BEIJING (Reuters) - China’s fiscal spending increased 15 percent during January-March from year ago levels to support economic growth, and local governments quickened their bond issuance for key projects, the finance ministry said on Tuesday.
For the whole of 2018, fiscal spending rose 8.7 percent from 2017 levels, according to finance ministry data.
“The relatively strong fiscal spending provided forceful funding support for implementing major national development strategies, pushing reforms in key areas and improving people’s livelihood,” Hao Lei, a finance ministry official told reporters in a briefing.
Hao said that faster issuance of local government bonds also helped stabilise economic growth.
Local government bond issuance stood at 1.18 trillion yuan in January-March period, compared with a total issuance worth 2.17 trillion yuan last year.
The world’s second-largest economy is growing at its slowest pace in almost three decades amid weaker domestic demand and a nine-month trade war with the United States.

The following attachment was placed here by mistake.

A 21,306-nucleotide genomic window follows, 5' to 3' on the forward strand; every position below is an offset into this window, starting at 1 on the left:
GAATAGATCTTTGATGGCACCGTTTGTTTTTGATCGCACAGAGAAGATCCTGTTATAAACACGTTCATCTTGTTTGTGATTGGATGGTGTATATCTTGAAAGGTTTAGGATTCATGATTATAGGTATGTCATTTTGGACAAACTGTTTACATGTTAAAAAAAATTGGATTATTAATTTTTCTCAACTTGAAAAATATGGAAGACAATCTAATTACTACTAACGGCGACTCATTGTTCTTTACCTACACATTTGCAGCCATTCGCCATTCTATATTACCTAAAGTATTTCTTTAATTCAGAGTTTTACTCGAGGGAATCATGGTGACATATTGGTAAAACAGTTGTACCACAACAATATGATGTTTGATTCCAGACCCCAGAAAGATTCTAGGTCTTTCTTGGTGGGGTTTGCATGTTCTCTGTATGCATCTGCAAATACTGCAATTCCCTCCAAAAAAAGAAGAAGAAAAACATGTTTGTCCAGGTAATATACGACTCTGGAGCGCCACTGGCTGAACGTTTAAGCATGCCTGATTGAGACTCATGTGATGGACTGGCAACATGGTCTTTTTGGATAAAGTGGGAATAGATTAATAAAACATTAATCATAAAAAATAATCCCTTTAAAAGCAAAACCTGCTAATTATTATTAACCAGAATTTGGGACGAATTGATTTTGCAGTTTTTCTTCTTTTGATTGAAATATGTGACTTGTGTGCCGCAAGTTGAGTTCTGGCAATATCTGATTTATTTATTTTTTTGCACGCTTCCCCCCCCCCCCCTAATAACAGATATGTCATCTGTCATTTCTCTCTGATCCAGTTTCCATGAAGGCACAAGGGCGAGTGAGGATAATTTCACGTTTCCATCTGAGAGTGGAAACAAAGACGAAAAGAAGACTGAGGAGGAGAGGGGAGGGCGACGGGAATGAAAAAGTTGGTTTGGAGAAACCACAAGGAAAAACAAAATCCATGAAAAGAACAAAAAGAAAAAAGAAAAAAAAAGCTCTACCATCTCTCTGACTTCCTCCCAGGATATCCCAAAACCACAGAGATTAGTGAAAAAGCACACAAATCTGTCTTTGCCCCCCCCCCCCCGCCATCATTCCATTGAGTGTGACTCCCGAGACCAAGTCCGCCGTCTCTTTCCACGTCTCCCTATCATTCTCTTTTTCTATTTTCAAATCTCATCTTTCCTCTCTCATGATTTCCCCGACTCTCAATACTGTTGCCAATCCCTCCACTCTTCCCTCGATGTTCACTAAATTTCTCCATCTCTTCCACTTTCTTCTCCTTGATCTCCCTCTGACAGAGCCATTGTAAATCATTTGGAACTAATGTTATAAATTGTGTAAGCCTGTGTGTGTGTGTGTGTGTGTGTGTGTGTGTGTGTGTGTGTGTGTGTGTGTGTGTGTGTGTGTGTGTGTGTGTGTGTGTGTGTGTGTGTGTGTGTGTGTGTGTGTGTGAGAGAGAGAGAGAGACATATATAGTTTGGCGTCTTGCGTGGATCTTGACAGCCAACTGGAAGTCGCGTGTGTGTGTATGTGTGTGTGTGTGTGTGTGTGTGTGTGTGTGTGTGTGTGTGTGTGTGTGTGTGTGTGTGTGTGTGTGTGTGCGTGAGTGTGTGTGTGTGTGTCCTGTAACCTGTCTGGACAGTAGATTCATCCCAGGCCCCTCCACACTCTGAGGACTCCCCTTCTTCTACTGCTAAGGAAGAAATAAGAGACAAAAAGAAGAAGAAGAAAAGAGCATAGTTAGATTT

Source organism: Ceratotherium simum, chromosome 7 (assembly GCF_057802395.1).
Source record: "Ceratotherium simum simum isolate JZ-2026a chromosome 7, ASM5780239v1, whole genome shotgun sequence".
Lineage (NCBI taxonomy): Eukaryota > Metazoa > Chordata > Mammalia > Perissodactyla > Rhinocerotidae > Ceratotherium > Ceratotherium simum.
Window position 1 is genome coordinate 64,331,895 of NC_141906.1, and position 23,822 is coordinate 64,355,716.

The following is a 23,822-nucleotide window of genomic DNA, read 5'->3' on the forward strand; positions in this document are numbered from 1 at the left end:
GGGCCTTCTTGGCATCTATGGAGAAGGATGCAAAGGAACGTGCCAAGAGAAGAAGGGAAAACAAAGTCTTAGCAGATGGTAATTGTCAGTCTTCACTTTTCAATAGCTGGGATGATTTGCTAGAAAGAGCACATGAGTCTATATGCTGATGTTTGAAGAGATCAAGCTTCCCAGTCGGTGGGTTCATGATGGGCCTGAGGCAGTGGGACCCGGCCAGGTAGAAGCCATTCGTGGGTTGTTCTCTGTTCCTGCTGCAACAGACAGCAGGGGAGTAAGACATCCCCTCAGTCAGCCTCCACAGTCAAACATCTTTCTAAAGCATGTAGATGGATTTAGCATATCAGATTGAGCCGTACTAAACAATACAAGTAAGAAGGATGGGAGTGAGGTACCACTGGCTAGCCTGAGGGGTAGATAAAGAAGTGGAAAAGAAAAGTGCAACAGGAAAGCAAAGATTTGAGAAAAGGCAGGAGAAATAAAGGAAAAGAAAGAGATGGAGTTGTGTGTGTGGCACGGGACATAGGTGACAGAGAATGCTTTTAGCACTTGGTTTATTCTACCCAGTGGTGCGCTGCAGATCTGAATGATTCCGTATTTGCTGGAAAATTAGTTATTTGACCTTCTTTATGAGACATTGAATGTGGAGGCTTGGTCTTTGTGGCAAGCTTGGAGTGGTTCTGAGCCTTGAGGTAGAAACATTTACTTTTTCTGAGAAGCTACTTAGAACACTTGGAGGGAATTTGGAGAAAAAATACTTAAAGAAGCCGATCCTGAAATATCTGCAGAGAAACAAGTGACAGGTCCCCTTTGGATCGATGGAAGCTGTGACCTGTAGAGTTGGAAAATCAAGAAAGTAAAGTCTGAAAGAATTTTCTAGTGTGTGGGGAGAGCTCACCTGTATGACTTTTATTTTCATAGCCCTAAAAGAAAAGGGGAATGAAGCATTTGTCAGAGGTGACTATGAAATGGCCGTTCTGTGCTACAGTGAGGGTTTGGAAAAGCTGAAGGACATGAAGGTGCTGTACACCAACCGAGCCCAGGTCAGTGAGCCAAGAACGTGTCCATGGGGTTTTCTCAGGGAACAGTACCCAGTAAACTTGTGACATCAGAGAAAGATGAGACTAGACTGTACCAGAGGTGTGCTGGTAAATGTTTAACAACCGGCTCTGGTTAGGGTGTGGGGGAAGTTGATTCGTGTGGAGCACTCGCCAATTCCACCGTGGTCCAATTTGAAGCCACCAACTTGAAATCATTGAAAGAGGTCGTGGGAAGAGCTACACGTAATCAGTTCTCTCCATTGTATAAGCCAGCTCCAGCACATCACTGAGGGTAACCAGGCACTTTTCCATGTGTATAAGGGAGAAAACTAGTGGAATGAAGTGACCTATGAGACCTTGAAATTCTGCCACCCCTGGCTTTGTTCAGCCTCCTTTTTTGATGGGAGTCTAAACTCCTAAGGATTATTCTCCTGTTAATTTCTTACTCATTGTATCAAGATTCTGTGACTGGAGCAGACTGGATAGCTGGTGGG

Campaigns during the past several years to curb debt risks and pollution have also deterred fresh investment.
Planned cuts to value-added tax will put pressure on revenues, but the revenue growth target for 2019 is still expected to be reached, according to Li Dawei, another finance ministry official.
Fiscal revenue rose 6.2 percent from a year earlier in the first quarter, finance ministry data showed.
Reporting by Kevin Yao and Stella Qiu; Editing by Simon Cameron-Moore